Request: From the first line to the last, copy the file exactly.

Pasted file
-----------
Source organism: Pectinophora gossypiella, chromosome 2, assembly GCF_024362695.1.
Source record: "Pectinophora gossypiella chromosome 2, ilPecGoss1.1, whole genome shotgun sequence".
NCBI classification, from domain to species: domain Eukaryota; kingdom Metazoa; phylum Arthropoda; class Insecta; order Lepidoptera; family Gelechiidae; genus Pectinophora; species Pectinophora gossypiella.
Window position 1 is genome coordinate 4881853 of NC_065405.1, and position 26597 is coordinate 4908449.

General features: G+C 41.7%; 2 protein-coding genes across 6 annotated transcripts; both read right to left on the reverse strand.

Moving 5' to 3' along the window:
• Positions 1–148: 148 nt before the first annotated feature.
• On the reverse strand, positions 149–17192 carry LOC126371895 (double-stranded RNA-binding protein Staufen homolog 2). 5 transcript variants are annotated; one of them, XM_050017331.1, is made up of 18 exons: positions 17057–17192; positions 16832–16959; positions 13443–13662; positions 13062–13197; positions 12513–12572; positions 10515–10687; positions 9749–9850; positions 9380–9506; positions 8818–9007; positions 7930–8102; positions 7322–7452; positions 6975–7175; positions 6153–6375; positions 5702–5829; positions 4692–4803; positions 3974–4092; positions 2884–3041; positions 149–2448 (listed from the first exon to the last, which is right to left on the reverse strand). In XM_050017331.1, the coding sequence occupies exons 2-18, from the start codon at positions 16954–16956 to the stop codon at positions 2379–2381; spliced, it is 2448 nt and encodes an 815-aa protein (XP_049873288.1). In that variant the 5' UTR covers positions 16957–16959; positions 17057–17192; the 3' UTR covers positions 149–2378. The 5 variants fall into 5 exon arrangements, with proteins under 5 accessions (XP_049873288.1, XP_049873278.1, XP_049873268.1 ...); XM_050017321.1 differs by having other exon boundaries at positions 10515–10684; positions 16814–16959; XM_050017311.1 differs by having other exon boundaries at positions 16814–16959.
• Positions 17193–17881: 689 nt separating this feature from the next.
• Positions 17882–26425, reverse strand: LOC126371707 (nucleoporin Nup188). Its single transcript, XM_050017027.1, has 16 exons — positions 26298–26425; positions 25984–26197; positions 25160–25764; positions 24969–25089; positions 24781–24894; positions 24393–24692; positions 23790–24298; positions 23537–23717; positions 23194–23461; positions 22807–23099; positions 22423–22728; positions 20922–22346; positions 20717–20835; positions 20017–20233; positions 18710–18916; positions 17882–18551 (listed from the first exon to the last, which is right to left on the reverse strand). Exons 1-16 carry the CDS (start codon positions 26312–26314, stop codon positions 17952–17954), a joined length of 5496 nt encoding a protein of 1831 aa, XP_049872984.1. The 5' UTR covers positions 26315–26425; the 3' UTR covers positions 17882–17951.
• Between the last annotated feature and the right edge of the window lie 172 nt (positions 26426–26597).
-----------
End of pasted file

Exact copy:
Source organism: Pectinophora gossypiella, chromosome 2, assembly GCF_024362695.1.
Source record: "Pectinophora gossypiella chromosome 2, ilPecGoss1.1, whole genome shotgun sequence".
NCBI classification, from domain to species: domain Eukaryota; kingdom Metazoa; phylum Arthropoda; class Insecta; order Lepidoptera; family Gelechiidae; genus Pectinophora; species Pectinophora gossypiella.
Window position 1 is genome coordinate 4881853 of NC_065405.1, and position 26597 is coordinate 4908449.

General features: G+C 41.7%; 2 protein-coding genes across 6 annotated transcripts; both read right to left on the reverse strand.

Moving 5' to 3' along the window:
• Positions 1–148: 148 nt before the first annotated feature.
• On the reverse strand, positions 149–17192 carry LOC126371895 (double-stranded RNA-binding protein Staufen homolog 2). 5 transcript variants are annotated; one of them, XM_050017331.1, is made up of 18 exons: positions 17057–17192; positions 16832–16959; positions 13443–13662; positions 13062–13197; positions 12513–12572; positions 10515–10687; positions 9749–9850; positions 9380–9506; positions 8818–9007; positions 7930–8102; positions 7322–7452; positions 6975–7175; positions 6153–6375; positions 5702–5829; positions 4692–4803; positions 3974–4092; positions 2884–3041; positions 149–2448 (listed from the first exon to the last, which is right to left on the reverse strand). In XM_050017331.1, the coding sequence occupies exons 2-18, from the start codon at positions 16954–16956 to the stop codon at positions 2379–2381; spliced, it is 2448 nt and encodes an 815-aa protein (XP_049873288.1). In that variant the 5' UTR covers positions 16957–16959; positions 17057–17192; the 3' UTR covers positions 149–2378. The 5 variants fall into 5 exon arrangements, with proteins under 5 accessions (XP_049873288.1, XP_049873278.1, XP_049873268.1 ...); XM_050017321.1 differs by having other exon boundaries at positions 10515–10684; positions 16814–16959; XM_050017311.1 differs by having other exon boundaries at positions 16814–16959.
• Positions 17193–17881: 689 nt separating this feature from the next.
• Positions 17882–26425, reverse strand: LOC126371707 (nucleoporin Nup188). Its single transcript, XM_050017027.1, has 16 exons — positions 26298–26425; positions 25984–26197; positions 25160–25764; positions 24969–25089; positions 24781–24894; positions 24393–24692; positions 23790–24298; positions 23537–23717; positions 23194–23461; positions 22807–23099; positions 22423–22728; positions 20922–22346; positions 20717–20835; positions 20017–20233; positions 18710–18916; positions 17882–18551 (listed from the first exon to the last, which is right to left on the reverse strand). Exons 1-16 carry the CDS (start codon positions 26312–26314, stop codon positions 17952–17954), a joined length of 5496 nt encoding a protein of 1831 aa, XP_049872984.1. The 5' UTR covers positions 26315–26425; the 3' UTR covers positions 17882–17951.
• Between the last annotated feature and the right edge of the window lie 172 nt (positions 26426–26597).